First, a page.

Heart disease is the leading cause of illness and death in the U.S. Many factors increase your risk of heart disease and heart attack: age, gender, family history, cigarette smoking, high blood cholesterol, high blood pressure, diabetes, obesity, and inactivity. While you cannot control some risk factors, a heart-healthy lifestyle can help decrease others. Take this quiz to see if you are good to your heart.
1. Do you smoke cigarettes?
Yes? Consider this: According to the American Heart Association, cigarette smoking more than doubles your chance of having a heart attack. Constant exposure to second-hand smoke also increases your risk of heart disease.
2. Do you eat at least 5 servings of fruits and vegetables daily?
No? Consider this: Nutrient-dense fruits and vegetables are the key to heart healthy eating. Diets high in fruits and vegetables are associated with decreased risk of heart disease and high blood pressure (another risk factor). Their low calorie and high fiber content can help with weight control, which helps out with yet another risk factor—obesity. Snacking on fruits and vegetables also helps lower sodium intake.
3. Do you eat a variety of whole grains?
No? Consider this: Like fruits and vegetables, whole grain breads, cereals, and pastas also play an important role in decreasing your risk of heart disease. They have more nutrients and fiber than their white bread/processed food cousins. And, like fruits and vegetables, a diet high in whole grains leaves less room for foods that add extra calories and fat. Give brown rice and whole grain pasta a try instead of their refined counterparts.
4. Do you eat fish at least two times per week?
No? Consider this: Fatty fish (like salmon, mackerel, bluefish, herring, lake trout, and albacore tuna) are rich in omega-3 fatty acids, which protect against heart disease. You can also get omega-3’s by using canola or soybean oil, ground flax seeds, and nuts like walnuts.
5. Do you eat fat-free or low-fat dairy products?
No? Consider this: The DASH study found that a diet high in fruits, vegetables, and low fat dairy products lowers blood pressure. Substitute fat-free or low-fat milk, yogurt and cheese for higher fat versions of these products.
6. Do you drink alcohol more than an average of one drink/day (women) or two drinks/day (men)?
Yes? Consider this: While moderate alcohol intake may decrease your risk of heart disease, too much raises blood pressure, can cause heart failure, and contributes to obesity, among other dangers (alcoholism, suicide, accidents). The bottom line: If you drink, limit yourself to one or two drinks per day (for women and men, respectively); if you don’t drink, this is no reason to start.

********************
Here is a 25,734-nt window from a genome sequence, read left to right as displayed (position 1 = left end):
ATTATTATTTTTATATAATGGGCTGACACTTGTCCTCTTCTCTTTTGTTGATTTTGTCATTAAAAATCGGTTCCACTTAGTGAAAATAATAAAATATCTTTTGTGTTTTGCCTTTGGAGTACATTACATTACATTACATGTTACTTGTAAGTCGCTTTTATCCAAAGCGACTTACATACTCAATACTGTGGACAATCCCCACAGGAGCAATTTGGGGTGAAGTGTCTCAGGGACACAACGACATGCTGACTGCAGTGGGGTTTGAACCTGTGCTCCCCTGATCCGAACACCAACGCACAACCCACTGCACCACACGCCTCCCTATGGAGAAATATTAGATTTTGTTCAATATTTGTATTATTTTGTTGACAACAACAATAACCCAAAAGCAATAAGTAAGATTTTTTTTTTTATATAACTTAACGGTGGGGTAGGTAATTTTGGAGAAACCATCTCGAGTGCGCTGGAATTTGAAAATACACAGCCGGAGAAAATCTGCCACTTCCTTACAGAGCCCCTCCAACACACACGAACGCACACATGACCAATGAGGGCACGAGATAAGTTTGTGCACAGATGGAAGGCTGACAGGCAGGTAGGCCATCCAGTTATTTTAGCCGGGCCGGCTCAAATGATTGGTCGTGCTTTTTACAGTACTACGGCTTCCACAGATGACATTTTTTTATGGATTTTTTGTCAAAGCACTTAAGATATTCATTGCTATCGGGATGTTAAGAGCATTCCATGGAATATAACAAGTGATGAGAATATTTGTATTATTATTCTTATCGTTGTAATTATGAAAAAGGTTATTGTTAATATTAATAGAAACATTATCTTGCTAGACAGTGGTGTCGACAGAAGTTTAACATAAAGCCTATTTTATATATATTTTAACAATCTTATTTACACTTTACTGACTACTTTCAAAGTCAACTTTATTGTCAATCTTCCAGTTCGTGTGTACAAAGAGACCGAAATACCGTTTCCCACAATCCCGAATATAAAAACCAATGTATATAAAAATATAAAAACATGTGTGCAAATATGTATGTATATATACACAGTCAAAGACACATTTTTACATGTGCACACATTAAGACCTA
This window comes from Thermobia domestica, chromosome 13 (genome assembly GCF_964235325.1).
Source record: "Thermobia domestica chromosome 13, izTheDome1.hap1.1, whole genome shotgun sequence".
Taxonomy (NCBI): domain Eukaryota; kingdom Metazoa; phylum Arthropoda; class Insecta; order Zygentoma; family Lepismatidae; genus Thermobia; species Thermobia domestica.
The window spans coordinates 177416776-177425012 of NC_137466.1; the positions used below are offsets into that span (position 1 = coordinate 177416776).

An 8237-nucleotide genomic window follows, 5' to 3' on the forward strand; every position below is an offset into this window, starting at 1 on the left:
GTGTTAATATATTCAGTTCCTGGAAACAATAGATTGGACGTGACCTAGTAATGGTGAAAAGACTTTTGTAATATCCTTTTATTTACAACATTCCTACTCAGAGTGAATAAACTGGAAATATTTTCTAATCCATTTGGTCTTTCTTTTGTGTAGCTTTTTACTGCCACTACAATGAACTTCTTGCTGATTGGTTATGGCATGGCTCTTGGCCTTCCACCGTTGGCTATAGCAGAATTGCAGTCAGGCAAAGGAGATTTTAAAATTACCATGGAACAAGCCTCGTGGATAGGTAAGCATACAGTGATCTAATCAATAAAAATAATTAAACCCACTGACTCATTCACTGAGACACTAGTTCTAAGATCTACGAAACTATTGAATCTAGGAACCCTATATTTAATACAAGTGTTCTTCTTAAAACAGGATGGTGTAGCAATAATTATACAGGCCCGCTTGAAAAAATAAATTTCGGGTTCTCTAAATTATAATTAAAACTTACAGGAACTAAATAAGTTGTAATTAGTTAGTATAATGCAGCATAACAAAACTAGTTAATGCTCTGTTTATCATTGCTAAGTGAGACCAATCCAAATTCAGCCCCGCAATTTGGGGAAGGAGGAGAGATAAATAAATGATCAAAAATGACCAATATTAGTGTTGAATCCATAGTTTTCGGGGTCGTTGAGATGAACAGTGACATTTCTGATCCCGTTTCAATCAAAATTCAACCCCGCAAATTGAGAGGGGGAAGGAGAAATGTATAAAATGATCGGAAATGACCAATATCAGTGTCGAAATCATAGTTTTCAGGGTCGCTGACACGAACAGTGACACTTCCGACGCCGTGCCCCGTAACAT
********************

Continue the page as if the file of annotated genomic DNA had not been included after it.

7. Do you eat foods high in soluble fiber, like oats, apples, citrus fruits, and beans?
No? Consider this: Soluble fiber can reduce high blood cholesterol levels. Small changes such as having a bowl of oatmeal in the morning, snacking on fruit, and incorporating beans into your meals can help your heart.
8. Do you exercise at least three times/week?
No? Consider this: Exercise is important in weight control and prevention of other heart disease risk factors. Aerobic exercise (like walking, running, or swimming) helps burn fat, while strength training helps maintain muscle. Even simple changes, like parking a bit further from the door or taking the stairs instead of the elevator, add up to keep your heart in shape.
9. Do you eat lots of processed foods, cook with salt, or add salt at the table?
Yes? Consider this: Fast food, convenience foods, and a heavy hand with the salt shaker lead to a high salt intake, which can cause or worsen high blood pressure in most people. If you follow the other heart healthy guidelines—eating plenty of fruits, vegetables, whole grains, low-fat dairy products, fish, poultry, lean meats, and beans—your salt intake should go down significantly.
10. Do you frequently eat meatless meals?
No? Consider this: High fat meats like hamburger and sausage are loaded with saturated fat and cholesterol, which is bad news for your heart. You’ll get more heart healthy nutrients, more fiber, and less fat with meatless meals that are based on beans or lentils, vegetables, and rice or pasta. Also choose baked or grilled chicken, turkey, and fish more often than beef.
Only you can tell if you are good to your heart. And only you can do something about it!
By Hollis Bass, MEd, RD
Judy’s passion for cooking began with helping her grandmother make raisin oatmeal for breakfast. From there she earned her first food service job at 15, was accepted to the world famous Culinary Institute of America at 18 (where she graduated second in her class), and went on to the Fachschule Richemont in Switzerland where she focused on pastry arts and baking. But after learning that the quality of a croissant directly varies with how much butter it has, Judy sought to challenge herself by coming up with recipes that were as healthy as they were tasty.
Judy received The Culinary Institute of America’s Pro Chef II certification, the American Culinary Federation Bronze Medal, Gold Medal, and ACF Chef of the Year. Her enthusiasm for eating nutritiously and deliciously leads her to constantly innovate and use the latest in nutritional science to guide her creativity, from putting new twists on fajitas to adapting Italian brownies to include ingredients like toasted nuts and cooked honey. Judy’s publishing company, Food and Health Communications, is dedicated to her vision that everyone can make food that tastes as good as it is for you.